After the council's inquiry day last month I was very hopeful that the awful prospect of bus operators being forced to withdraw lots of services had been averted. Unfortunately, I reckoned without Cornwall Council.
At that meeting we seemed to come to a sort of consensus about the need for the council to talk to bus companies about the thorny issue of concessionary fare reimbursements (ie how much money we give them to carry bus pass holders). All sides seemed to accept that there needed to be long and complex talks and the impact of any decision needed to be carefully worked out. At that time it seemed there was unlikely to be any real change before next April.
And then someone stuck their size 12s into the debate and demanded that as much cash be saved this year as possible. So instead of lots of complex talks, all discussions with the bus companies on the reimbursement rate have been stopped and the council has decided to try to impose a solution as soon as possible. If they are lucky, they might save £200,000 this way. That's part of a £2.2 million shortfall that they identified back in February and failed to tell councillors about or do anything until July.
The price to be paid for saving this money is a complete loss of trust with bus operators and the real risk that the routes will be cut in any case. And we still don't know how the great big hole in the budget was allowed to sit there for so long.
As for the impact of this decision - another big unanswered question. MK's Andrew Long said that it was like someone cutting off your legs and then telling you that if they did so you would be unable to walk. We sort of need to know the outcome before the irrevocable decision is taken. So rather than a high level equality impact assessment now and the details in January, we would like the postpone the decision until we know the effects. Unfortunately the decision is set to be taken next Wednesday.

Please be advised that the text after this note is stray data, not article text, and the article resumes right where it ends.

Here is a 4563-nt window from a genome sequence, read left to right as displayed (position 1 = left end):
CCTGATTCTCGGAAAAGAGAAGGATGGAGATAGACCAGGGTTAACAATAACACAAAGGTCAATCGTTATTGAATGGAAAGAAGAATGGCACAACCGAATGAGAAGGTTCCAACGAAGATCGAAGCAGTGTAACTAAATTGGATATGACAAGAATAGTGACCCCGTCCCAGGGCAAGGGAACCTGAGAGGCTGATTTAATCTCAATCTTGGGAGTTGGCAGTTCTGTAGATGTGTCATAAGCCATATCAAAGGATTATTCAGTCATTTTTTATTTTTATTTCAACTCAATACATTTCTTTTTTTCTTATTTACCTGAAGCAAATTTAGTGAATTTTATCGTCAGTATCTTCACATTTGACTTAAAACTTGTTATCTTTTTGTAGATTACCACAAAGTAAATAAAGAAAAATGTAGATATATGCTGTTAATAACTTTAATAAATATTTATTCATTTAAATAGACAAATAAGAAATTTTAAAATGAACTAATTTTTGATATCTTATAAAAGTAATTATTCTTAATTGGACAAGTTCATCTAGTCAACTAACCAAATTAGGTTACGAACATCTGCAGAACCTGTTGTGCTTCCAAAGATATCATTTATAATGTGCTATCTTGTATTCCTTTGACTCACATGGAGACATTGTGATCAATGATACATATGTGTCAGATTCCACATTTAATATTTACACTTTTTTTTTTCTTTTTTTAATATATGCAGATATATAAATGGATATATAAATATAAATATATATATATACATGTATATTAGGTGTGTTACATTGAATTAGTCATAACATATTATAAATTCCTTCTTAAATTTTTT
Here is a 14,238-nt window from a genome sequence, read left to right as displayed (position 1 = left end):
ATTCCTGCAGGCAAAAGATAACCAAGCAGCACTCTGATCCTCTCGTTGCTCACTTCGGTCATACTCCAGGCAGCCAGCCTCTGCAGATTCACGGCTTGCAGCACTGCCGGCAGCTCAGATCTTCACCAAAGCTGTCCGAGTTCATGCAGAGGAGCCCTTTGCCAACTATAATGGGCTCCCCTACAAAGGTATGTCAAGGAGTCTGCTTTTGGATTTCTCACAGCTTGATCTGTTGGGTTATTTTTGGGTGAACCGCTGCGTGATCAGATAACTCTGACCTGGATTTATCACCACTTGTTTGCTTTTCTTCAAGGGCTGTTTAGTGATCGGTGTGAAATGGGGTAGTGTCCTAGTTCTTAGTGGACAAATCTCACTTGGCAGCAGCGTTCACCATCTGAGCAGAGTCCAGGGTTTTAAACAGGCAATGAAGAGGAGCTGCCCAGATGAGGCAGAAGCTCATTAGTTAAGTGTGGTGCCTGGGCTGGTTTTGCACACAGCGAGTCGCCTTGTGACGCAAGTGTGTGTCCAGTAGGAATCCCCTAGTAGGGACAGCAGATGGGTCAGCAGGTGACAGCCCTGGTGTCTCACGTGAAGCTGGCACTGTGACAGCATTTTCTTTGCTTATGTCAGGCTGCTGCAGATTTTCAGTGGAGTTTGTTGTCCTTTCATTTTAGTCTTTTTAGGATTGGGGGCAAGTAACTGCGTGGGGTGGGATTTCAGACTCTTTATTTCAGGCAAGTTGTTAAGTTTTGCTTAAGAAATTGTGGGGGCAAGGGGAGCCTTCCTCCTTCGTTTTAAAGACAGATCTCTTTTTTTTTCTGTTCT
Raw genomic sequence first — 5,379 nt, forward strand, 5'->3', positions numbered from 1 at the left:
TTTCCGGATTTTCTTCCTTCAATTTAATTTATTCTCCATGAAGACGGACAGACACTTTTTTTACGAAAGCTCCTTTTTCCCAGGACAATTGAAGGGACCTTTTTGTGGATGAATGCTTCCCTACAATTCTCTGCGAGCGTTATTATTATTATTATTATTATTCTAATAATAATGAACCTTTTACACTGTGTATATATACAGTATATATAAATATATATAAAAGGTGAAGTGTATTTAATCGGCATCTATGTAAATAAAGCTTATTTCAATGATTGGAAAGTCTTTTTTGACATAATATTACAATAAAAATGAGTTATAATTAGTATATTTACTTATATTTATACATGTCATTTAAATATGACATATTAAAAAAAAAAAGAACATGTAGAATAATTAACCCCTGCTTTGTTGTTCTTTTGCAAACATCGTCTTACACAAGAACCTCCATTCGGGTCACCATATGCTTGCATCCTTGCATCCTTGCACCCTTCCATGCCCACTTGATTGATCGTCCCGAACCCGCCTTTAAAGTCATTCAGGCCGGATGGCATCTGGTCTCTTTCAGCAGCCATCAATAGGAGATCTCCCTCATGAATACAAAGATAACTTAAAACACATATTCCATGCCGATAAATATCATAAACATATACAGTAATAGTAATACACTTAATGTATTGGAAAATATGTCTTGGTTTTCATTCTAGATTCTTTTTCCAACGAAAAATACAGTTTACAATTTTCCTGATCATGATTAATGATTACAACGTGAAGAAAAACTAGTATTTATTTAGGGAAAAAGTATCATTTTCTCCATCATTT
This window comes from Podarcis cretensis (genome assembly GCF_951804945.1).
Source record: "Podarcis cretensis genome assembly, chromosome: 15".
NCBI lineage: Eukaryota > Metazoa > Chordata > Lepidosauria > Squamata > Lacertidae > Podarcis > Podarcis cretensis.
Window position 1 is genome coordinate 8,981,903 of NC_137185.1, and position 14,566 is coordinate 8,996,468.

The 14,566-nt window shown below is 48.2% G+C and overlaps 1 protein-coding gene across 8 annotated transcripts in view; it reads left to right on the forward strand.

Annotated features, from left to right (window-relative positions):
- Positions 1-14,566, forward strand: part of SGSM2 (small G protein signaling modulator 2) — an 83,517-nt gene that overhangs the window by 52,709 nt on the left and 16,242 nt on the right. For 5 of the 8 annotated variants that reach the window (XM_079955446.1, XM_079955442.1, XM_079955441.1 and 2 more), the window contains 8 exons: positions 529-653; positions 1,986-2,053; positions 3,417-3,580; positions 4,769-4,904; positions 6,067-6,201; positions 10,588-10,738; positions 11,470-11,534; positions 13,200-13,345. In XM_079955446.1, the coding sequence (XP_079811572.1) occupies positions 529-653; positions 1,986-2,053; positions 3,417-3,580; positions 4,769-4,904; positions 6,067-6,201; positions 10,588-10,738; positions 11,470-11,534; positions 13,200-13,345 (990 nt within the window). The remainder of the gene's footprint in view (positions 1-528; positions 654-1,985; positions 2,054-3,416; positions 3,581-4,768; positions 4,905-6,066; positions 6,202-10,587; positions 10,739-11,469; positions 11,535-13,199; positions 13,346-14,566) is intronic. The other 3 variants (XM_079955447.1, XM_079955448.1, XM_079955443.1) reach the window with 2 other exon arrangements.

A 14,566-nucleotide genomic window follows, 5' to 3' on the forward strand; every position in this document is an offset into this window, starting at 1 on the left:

And what will be the effect? The Council appear to have plucked a new reimbursement rate of 50% out of the air (you can tell because it is a suspiciously round number) and the operators have already said they cannot operate some routes with this rate. So they will be likely to give the statutory notice period that they are axing those buses. I suspect that many routes in and around the rural areas of North Cornwall will be among those to go.
Today's meeting did agree some useful bits and pieces (although we have to wait and see how many survive cabinet). We have asked that the changes be delayed until a re-tendering of the entire bus network happens. This is not because we really support the re-tendering. I suspect most members don't really understand the likely effects. But re-tendering will cause a big upheaval and we don't want to force two within a matter of three months. We also asked for buses to be considered a top priority for any spare cash. But there a number of other calls on new funding and the Conservative led administration seems to think the best answer at a time when buses (and other services) are being cut is to stick another £7 million in reserves.
Today's meeting was very useful - if only to remind us of just how little some within the administration appear to value our bus network. We move on to next Wednesday when the decision will be taken.